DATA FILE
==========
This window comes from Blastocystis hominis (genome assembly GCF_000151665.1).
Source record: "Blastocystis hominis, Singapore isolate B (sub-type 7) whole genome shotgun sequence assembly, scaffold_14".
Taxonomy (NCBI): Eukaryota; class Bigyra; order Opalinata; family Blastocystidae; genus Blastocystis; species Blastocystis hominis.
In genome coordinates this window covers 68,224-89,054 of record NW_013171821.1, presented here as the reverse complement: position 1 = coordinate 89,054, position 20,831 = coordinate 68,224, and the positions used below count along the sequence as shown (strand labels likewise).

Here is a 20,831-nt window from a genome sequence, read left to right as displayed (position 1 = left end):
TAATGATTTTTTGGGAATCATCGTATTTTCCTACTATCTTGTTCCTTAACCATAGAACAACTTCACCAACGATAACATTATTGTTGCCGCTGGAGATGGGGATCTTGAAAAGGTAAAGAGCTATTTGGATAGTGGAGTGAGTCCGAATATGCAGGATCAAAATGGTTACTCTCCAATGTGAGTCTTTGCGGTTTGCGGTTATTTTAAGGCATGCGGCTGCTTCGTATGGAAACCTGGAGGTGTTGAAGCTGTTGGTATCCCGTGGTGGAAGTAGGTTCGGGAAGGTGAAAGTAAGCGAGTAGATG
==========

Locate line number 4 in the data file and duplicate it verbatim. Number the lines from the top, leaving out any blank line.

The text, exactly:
In genome coordinates this window covers 68,224-89,054 of record NW_013171821.1, presented here as the reverse complement: position 1 = coordinate 89,054, position 20,831 = coordinate 68,224, and the positions used below count along the sequence as shown (strand labels likewise).